Four male Holstein calves, 4 to 5 weeks of age, weighing 45 to 55 kg were used. They were fed milk replacer twice a day and water ad libitum. The calves were clinically healthy before the experiment and were culture negative for fecal excretion of Salmonella serotypes. Detection of Salmonella serotypes in fecal swabs was performed by enrichment in tetrathionate broth (Difco) followed by streaking on brilliant green agar and XLT4 (Difco).
Bovine ligated ileal loop surgery has been described previously (36). In brief, food was withheld from the calves for 24 h prior to the surgery. Anesthesia was induced with Propofol (Abbot Laboratories, Chicago, IL), followed by placement of an endotracheal tube and maintenance with isoflurane (Abbot Laboratories, Chicago, IL) for the duration of the experiment. A laparotomy was performed, the ileum was exposed, and loops ranging in length from 6 to 9 cm were ligated, leaving 1-cm loops between them. The loops were infected by intraluminal injection of 3 ml of a suspension of either sterile LB broth or bacterial strains in LB broth containing approximately 1 × 109 CFU. The loops were placed back into the abdominal cavity. Samples for bacteriologic culture were collected at 1 h after infection by using a 3.5-mm biopsy punch and were incubated in PBS containing 0.1mg/liter gentamicin for 90 min. Tissue samples were homogenized in PBS, serially diluted, and plated onto LB agar plates containing appropriate antibiotics for determination of CFU. Data on bacterial CFU were normalized to the length of the ligated loop and the CFU present in the inoculum prior to statistical analysis. At 8 h after infection, the fluid that had accumulated in loops was measured.
For analysis of percentage values, data were transformed logarithmically. Geometric means were determined, and the statistical significance of differences was calculated using parametric tests. A one-tailed paired Student t test was used to determine whether introduction of plasmids into the sipA sopABDE2 mutant resulted in a significant increase in the invasiveness of the resulting strain.
To study secretion of effectors, low-copy-number plasmids carrying sipA, sopB, sopD, or sipA sopA sopD of serotype Typhi or serotype Typhimurium (Table (Table1)1) were introduced into a serotype Typhimurium sipA sopABDE2 mutant (ZA21). We did not include sopA and sopE2 in our investigation, because these genes are not intact in some serotype Typhi isolates. Furthermore, the sopE gene was not investigated, because it is absent from the serotype Typhimurium wild-type isolate (ATCC 14028) from which the strains used in this study were derived. Culture supernatants of serotype Typhimurium strains IR715 (wild type), CAS152 (sipB mutant), and CAS108 (sipC mutant) and of serotype Typhi strains SARB63 (wild type), AJB70 (wild type), and STY1 (invA mutant) were analyzed as controls. Proteins were isolated from culture supernatants and analyzed by SDS-polyacrylamide gel electrophoresis to evaluate secretion of T3SS-1 effectors in the bacterial supernatant (Fig. (Fig.11).
Bands with apparent sizes of 68 kDa (SipB) and 40 kDa (SipC) were absent from the culture supernatants of serotype Typhimurium strains CAS152 (sipB mutant) and CAS108 (sipC mutant), respectively. A large band (approximately 80kDa) was visible in culture supernatants of wild-type serotype Typhimurium, the sipB mutant, the sipC mutant, and all derivatives of the sipA sopABDE2 mutant carrying the cloned sipA gene (pMR29, pMR30, pMR24, and pMR25). The 80-kDa band was also visible in the serotype Typhi wild-type isolates (SARB63 and AJB70) but not in a serotype Typhi invA mutant (STY1). The presence of a band of approximately 60kDa in the culture supernatant of the sipA sopABDE2 mutant carrying the cloned sopB gene (pMR27) suggested that this protein represented SopB. Similarly, the presence of a band of approximately 40 kDa in culture supernatants of the sipA sopABDE2 mutant carrying the cloned sopD gene (pMR15) suggested that this band represented SopD. We were not able to visualize expression of SopD in strain ZA21(pMR16) or of SopB in strain ZA21(pMR26). Furthermore, strains carrying the cloned sipA gene from either serotype Typhimurium [ZA21(pMR29)] or serotype Typhi [ZA21(pMR30)] secreted SipB and SipC at markedly reduced levels. The culture supernatants of strains carrying the cloned serotype Typhimurium or serotype Typhi sopB sipA sopD genes [ZA21(pMR24) and ZA21(pMR25), respectively] had a similar appearance. Overall, lower levels of proteins appeared to be secreted by serotype Typhi wild-type isolates (SARB63 and AJB70) than by serotype Typhimurium strains, with SipB being visible only as a faint band in serotype Typhi strains.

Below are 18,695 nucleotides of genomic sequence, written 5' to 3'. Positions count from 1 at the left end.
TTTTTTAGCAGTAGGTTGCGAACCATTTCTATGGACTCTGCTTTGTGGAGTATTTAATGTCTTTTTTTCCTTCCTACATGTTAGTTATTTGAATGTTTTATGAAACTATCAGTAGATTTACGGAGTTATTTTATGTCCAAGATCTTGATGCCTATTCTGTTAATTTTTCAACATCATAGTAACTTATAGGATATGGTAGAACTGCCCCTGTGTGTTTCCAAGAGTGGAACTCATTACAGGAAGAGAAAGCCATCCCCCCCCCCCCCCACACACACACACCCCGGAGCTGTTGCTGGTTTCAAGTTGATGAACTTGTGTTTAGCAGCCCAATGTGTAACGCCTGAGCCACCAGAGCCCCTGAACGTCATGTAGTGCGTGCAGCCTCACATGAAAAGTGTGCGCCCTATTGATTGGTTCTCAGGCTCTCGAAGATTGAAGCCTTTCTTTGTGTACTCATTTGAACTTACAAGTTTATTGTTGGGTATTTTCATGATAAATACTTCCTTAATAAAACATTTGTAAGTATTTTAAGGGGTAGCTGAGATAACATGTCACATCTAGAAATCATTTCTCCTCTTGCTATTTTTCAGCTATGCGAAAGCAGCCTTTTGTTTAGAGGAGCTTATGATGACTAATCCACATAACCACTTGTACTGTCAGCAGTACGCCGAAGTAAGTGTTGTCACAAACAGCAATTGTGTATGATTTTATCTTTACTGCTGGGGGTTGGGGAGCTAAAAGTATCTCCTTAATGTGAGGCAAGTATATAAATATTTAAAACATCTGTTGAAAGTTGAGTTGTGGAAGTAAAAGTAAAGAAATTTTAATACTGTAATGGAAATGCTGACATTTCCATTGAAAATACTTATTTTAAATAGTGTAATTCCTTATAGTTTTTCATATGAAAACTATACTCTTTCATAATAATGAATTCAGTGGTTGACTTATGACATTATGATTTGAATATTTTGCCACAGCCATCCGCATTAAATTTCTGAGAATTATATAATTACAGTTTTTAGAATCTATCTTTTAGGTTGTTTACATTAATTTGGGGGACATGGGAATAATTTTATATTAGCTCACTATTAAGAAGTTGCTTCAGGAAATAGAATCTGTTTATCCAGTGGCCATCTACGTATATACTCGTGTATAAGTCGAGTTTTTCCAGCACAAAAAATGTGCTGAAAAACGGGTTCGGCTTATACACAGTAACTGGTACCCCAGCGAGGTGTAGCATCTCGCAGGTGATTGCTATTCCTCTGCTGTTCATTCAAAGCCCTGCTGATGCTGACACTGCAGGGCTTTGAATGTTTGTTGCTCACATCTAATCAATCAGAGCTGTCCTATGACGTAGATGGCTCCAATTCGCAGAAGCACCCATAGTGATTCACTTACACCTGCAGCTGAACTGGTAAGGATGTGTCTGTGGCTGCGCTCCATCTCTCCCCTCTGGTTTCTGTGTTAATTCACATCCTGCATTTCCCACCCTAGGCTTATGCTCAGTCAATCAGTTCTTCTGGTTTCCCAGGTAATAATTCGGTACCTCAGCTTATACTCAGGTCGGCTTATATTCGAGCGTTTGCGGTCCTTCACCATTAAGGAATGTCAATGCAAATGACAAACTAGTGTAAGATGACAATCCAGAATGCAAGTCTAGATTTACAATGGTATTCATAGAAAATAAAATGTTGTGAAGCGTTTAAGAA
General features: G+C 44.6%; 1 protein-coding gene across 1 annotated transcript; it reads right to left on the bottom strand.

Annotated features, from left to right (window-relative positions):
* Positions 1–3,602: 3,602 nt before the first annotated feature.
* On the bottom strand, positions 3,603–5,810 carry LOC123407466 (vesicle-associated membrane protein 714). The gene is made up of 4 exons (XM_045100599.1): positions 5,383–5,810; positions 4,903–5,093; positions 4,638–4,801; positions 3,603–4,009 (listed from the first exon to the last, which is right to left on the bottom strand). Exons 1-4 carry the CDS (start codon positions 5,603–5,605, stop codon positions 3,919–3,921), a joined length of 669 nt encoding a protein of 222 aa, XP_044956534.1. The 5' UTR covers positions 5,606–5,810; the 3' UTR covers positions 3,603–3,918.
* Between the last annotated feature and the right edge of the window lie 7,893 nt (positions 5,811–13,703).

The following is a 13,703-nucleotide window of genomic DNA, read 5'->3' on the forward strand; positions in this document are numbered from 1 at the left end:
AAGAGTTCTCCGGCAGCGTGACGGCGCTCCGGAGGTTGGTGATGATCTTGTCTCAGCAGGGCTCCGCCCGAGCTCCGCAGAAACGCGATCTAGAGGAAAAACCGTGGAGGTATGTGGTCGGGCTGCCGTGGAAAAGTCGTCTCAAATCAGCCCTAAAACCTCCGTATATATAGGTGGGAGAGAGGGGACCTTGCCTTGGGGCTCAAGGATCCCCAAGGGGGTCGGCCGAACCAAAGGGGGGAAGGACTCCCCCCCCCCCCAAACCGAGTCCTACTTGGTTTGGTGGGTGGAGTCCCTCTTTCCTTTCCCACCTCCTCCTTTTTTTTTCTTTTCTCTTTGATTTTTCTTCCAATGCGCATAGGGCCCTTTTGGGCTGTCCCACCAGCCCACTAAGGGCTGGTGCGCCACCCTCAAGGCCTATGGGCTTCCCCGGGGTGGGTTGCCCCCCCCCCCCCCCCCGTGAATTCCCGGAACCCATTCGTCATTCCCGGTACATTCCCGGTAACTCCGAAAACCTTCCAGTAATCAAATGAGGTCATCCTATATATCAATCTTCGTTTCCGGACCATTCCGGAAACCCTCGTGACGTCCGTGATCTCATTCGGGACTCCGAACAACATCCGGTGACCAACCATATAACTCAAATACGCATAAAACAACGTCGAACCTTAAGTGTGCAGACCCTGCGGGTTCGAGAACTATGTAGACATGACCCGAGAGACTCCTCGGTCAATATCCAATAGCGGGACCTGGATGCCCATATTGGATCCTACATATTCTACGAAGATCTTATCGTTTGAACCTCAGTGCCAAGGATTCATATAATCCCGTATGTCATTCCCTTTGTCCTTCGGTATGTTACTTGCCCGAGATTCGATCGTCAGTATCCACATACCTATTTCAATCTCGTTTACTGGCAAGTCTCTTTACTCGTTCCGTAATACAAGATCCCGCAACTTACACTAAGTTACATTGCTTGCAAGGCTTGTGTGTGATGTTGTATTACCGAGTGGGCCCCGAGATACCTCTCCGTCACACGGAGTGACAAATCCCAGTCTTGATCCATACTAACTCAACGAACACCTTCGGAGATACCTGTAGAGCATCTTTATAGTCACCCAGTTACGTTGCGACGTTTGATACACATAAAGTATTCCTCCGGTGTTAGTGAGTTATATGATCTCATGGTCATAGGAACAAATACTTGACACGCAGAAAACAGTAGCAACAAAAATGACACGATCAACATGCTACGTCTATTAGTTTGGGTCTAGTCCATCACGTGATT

We next compared the ability of serotype Typhi (SARB63) to cause fluid accumulation in bovine ligated ileal loops with that of serotype Typhimurium strains IR715 (wild type) and ZA21 (sipA sopABDE2 mutant). The serotype Typhimurium wild-type strain elicited significantly more fluid accumulation at 8 h after infection than the serotype Typhimurium sipA sopABDE2 mutant (ZA21) or the serotype Typhi wild-type strain (SARB63) (Fig. (Fig.2A).2A). The amount of fluid that had accumulated in loops infected with the serotype Typhimurium sipA sopABDE2 mutant (ZA21) or the serotype Typhi wild-type strain (SARB63) was not significantly different from that measured in loops infected with sterile LB broth. These data suggested that serotype Typhi was unable to elicit fluid accumulation in the calf, which is consistent with its host restriction to humans and its absence from the bovine reservoir.